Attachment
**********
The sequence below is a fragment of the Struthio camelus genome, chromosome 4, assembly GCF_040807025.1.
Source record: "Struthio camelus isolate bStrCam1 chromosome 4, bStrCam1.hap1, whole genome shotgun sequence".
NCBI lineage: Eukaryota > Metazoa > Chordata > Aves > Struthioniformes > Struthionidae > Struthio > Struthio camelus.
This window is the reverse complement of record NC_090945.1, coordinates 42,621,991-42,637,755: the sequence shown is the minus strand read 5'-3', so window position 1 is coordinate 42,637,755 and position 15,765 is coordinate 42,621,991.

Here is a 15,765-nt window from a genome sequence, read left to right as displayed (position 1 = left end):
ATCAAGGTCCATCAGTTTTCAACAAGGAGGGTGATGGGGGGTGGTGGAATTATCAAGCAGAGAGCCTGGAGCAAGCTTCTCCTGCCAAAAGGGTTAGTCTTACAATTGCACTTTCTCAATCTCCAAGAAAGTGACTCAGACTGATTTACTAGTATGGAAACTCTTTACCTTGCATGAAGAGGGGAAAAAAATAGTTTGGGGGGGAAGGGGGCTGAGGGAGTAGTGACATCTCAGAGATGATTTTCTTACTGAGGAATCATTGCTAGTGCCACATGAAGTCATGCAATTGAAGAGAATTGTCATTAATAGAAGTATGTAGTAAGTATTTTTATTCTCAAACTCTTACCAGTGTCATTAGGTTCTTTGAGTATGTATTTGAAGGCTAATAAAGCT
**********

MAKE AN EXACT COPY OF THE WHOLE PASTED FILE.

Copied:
The sequence below is a fragment of the Struthio camelus genome, chromosome 4, assembly GCF_040807025.1.
Source record: "Struthio camelus isolate bStrCam1 chromosome 4, bStrCam1.hap1, whole genome shotgun sequence".
NCBI lineage: Eukaryota > Metazoa > Chordata > Aves > Struthioniformes > Struthionidae > Struthio > Struthio camelus.
This window is the reverse complement of record NC_090945.1, coordinates 42,621,991-42,637,755: the sequence shown is the minus strand read 5'-3', so window position 1 is coordinate 42,637,755 and position 15,765 is coordinate 42,621,991.

Here is a 15,765-nt window from a genome sequence, read left to right as displayed (position 1 = left end):
ATCAAGGTCCATCAGTTTTCAACAAGGAGGGTGATGGGGGGTGGTGGAATTATCAAGCAGAGAGCCTGGAGCAAGCTTCTCCTGCCAAAAGGGTTAGTCTTACAATTGCACTTTCTCAATCTCCAAGAAAGTGACTCAGACTGATTTACTAGTATGGAAACTCTTTACCTTGCATGAAGAGGGGAAAAAAATAGTTTGGGGGGGAAGGGGGCTGAGGGAGTAGTGACATCTCAGAGATGATTTTCTTACTGAGGAATCATTGCTAGTGCCACATGAAGTCATGCAATTGAAGAGAATTGTCATTAATAGAAGTATGTAGTAAGTATTTTTATTCTCAAACTCTTACCAGTGTCATTAGGTTCTTTGAGTATGTATTTGAAGGCTAATAAAGCT